Roboski Massacre, a cry for justice
Nine years ago today, 34 people were killed in Roboski when Turkish air forces bombed a caravan of mostly under 18 border traders in the northern Kurdish province of Şırnak.
Nine years ago today, 34 young people were killed in what has been known since as the Roboski massacre. None of those responsible for the air strike that killed the civilians has been brought to justice. Two of the victims' relatives are in prison, and 34 others are on trial.
On 28 December 2011 Turkish air forces bombed a caravan of mostly under 18 border traders in the northern Kurdish province of Şırnak. The dead border traders had loaded their mules with two canisters of diesel fuel, one kilo of tea and one kilo of sugar each. They were cross border trading when a rain of bombs fell on them.
All civil and military tribunals have closed ranks around the military. After all domestic legal channels had been exhausted, an application was submitted to the European Court of Human Rights (ECHR). However, as the lawyers for the victims' families had submitted missing documents two days too late, the ECHR rejected the application in May 2018.
The legal process for the Roboski massacre is emblematic as to the judiciary in Turkey works. None of those responsible has been held accountable. Veli Encu, who lost his brother Serhat in the air strike, and Barış Encu, who lost his brother Nevzat died, are in prison for protesting the massacre. Proceedings are pending against 34 people because of the protest against the then District Administrator Naif Yavuz. They are accused of "propaganda for an illegal organisation, insulting the army and attempted murder". Another 16 relatives are under trial as they attended a memorial service. Dozens of family members have been fined.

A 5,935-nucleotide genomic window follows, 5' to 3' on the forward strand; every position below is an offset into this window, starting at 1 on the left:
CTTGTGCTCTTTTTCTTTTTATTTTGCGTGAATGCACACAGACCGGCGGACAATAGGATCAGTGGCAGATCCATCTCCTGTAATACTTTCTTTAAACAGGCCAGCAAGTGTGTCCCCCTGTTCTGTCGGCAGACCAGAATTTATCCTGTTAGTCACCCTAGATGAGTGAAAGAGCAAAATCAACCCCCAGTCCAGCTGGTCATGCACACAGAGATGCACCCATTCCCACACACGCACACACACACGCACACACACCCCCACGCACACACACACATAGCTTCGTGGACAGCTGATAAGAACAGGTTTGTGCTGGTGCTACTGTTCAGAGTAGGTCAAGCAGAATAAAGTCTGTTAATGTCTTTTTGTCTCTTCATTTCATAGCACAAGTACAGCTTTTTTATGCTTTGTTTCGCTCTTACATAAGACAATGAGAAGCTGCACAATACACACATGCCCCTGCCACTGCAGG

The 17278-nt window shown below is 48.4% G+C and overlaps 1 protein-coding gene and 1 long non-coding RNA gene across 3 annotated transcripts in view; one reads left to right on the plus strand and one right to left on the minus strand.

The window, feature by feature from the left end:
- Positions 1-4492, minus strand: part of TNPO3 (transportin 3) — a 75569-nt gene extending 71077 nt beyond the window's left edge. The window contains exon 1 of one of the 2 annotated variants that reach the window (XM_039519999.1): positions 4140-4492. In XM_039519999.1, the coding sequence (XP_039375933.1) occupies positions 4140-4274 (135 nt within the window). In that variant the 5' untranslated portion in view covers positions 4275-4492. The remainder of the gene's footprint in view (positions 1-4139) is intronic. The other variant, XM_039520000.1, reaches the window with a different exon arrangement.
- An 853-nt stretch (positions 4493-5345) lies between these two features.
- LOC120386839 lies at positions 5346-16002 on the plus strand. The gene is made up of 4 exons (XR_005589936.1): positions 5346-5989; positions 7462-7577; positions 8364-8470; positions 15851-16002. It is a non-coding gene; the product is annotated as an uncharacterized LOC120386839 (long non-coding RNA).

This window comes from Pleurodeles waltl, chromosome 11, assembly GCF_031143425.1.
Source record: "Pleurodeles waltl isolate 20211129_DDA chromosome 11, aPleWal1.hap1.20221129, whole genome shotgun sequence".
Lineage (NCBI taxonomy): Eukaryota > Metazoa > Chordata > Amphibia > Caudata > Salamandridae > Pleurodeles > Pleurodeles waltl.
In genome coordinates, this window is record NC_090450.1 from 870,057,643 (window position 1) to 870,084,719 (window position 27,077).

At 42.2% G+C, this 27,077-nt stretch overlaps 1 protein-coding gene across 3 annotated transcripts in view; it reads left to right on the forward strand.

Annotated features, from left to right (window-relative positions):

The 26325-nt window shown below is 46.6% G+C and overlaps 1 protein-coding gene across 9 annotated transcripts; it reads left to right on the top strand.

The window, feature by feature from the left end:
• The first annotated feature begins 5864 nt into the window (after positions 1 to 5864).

Veli Encu has been sentenced to five years in prison. He has been in prison for two years and has been tried in five other cases. Barış Encu has also been imprisoned for almost two years; he was sentenced to over six years in prison for his posts on social networks.
Turkish Army: "An unfortunate mix-up"
19 of the 34 victims of the Roboski massacre were under 18. Only four people survived the attack, seriously injured. The young men between 13 and 38, whose families lived off the border trade, were returning from South Kurdistan when the bombing of Turkish fighter jets began at 9.37 pm. The bombing continued until 10.24 pm.
The Turkish General Staff later stated that since the group had taken a route also used by the PKK, the decision had been made to attack them. They were thought to be "terrorists". Hours before the first air strike, at around 6.39 pm however, drone images had already been watched and revealed clearly that the people were recognizable as border traders. The local military police (Jandarma) were also informed of every smuggler's activity, as they collected illegal customs duties.
In any case, it is known that the guerrillas do not use long routes like the border traders and do not move in such conspicuous groups and with mules. The responsible military in Ankara must have been aware of this too. The current head of state Recep Tayyip Erdoğan, who was prime minister at the time, promised to investigate the incident. However, it was Erdoğan himself who personally thanked the Chief of Staff for the bombing.